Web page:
Glenn Beck—an American television and radio personality, best-selling author, humanitarian, producer, and entrepreneur—was not always the wildly successful media mogul he is today.
Before becoming a political sensation and founding Mercury Radio Arts—the umbrella organization for his media empire—he had a humble beginning. At the age of 13 he landed his first job as a weekend radio D.J. for his local A.M. radio station in Mount Vernon, Washington. There he picked-up basic job skills that he would carry with him throughout his career—skills like time management, attentiveness, and a good work-ethic.
Two years later—at the age of 15—he used these skills to get a job at a distant F.M. radio station in Seattle, Washington making only $2.00 an hour. The modest wage may seem like an exploitation of young Beck, but without it he probably wouldn’t have been hired in the first place. In fact, his former boss later commented “Glenn sent us a tape that was ‘OK’…but he closed the deal by being able to work for $2 an hour.”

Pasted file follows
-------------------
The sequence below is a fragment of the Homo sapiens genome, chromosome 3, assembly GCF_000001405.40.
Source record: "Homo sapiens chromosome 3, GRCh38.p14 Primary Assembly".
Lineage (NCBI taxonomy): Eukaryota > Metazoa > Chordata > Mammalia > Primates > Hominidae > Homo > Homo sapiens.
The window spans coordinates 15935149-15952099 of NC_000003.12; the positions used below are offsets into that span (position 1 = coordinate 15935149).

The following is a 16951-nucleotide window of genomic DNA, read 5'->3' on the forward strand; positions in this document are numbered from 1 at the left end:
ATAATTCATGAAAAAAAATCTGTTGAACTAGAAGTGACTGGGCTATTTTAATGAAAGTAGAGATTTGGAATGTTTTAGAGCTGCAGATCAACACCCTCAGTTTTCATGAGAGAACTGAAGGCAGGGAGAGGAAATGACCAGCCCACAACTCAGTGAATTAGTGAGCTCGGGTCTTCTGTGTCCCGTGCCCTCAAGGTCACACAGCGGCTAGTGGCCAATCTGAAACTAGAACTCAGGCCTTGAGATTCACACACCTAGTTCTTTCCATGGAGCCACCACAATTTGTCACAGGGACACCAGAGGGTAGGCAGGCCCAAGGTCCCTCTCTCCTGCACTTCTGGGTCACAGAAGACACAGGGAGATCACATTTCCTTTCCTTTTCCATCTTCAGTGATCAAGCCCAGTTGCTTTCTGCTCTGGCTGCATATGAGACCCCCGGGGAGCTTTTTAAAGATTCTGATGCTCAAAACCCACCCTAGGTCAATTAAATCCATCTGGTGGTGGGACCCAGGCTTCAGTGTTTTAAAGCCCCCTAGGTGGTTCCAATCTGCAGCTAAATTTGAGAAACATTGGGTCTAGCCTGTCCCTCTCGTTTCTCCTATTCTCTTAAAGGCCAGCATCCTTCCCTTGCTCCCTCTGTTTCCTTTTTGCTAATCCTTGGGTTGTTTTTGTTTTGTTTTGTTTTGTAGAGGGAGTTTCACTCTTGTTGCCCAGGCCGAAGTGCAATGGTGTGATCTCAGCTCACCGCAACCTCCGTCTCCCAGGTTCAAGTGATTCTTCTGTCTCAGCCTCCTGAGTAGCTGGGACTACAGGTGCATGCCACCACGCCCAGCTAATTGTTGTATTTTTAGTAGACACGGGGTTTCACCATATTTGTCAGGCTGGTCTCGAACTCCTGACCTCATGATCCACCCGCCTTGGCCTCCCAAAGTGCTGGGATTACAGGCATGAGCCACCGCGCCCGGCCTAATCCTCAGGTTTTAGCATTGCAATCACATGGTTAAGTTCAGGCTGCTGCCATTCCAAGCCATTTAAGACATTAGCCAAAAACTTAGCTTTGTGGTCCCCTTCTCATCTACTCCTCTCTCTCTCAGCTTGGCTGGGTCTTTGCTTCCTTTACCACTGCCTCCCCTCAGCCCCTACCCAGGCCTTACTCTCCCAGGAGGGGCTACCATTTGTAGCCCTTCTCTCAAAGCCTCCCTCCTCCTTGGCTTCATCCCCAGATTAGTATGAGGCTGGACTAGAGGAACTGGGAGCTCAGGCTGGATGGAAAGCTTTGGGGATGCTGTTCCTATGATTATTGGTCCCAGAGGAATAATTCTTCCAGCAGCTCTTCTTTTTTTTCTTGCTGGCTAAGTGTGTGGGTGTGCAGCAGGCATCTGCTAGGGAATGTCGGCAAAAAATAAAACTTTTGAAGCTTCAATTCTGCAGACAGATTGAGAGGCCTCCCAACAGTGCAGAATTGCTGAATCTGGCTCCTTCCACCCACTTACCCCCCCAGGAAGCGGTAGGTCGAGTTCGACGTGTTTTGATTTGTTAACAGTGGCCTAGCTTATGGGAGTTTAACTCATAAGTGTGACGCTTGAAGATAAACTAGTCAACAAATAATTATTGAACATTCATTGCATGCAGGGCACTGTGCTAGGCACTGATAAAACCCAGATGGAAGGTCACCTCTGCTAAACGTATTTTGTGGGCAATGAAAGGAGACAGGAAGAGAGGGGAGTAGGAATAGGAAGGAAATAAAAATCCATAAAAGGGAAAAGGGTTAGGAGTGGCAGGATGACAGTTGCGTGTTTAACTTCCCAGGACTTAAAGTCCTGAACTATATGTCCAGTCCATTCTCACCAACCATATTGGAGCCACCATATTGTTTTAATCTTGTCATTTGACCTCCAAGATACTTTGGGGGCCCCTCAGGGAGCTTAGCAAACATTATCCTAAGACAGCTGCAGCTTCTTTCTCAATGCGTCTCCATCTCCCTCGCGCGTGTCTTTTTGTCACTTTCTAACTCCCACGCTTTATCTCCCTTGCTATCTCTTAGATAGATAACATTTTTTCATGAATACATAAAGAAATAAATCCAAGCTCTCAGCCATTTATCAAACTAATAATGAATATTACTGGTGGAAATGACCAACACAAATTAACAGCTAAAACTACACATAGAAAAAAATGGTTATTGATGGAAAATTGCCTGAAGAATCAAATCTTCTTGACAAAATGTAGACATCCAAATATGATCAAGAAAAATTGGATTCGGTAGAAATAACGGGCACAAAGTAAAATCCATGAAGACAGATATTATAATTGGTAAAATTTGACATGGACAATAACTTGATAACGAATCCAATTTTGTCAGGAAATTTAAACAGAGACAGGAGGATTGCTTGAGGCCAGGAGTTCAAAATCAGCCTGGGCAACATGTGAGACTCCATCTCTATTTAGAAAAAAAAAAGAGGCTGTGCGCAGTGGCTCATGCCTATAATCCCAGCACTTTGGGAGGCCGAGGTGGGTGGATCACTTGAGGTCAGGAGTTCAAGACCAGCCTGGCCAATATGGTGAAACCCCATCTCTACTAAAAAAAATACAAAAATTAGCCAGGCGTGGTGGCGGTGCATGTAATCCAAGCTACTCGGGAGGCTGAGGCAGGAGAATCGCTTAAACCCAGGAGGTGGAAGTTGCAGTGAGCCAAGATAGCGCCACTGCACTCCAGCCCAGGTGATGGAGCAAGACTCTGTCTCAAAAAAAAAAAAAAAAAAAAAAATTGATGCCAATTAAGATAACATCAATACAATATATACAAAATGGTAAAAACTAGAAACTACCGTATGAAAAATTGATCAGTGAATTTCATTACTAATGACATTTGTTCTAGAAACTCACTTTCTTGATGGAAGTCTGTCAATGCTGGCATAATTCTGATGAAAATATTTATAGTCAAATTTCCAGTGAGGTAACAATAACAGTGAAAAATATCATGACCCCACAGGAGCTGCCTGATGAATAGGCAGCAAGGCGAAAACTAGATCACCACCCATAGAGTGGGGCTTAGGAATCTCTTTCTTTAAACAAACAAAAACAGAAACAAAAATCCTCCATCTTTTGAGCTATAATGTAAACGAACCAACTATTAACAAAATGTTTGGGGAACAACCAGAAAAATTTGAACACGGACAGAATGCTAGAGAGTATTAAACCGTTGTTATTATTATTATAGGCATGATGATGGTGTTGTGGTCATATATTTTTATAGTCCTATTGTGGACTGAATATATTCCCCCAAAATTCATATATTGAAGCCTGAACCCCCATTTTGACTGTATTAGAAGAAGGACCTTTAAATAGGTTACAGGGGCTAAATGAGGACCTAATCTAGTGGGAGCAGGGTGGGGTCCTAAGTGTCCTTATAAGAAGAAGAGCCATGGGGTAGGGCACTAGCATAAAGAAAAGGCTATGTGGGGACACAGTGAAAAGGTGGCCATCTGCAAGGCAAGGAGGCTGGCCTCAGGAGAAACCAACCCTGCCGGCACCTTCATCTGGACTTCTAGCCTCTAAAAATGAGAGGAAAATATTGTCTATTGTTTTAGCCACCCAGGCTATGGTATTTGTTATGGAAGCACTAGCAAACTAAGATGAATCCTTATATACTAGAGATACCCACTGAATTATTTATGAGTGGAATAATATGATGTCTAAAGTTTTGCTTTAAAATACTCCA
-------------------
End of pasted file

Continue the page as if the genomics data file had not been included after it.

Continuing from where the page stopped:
His dedication expanded well past working for meager wages. He often slept on the floor of the station’s conference room in between shifts because he wasn’t old enough to drive back to his home. Now that’s dedication.
Before you get a good job, you need a first job. And Beck’s experience proves just that—rising from a low level radio station employee to running his own media platform reaching millions of people every day. Without that entry-level job opportunity, his success would have been impossible.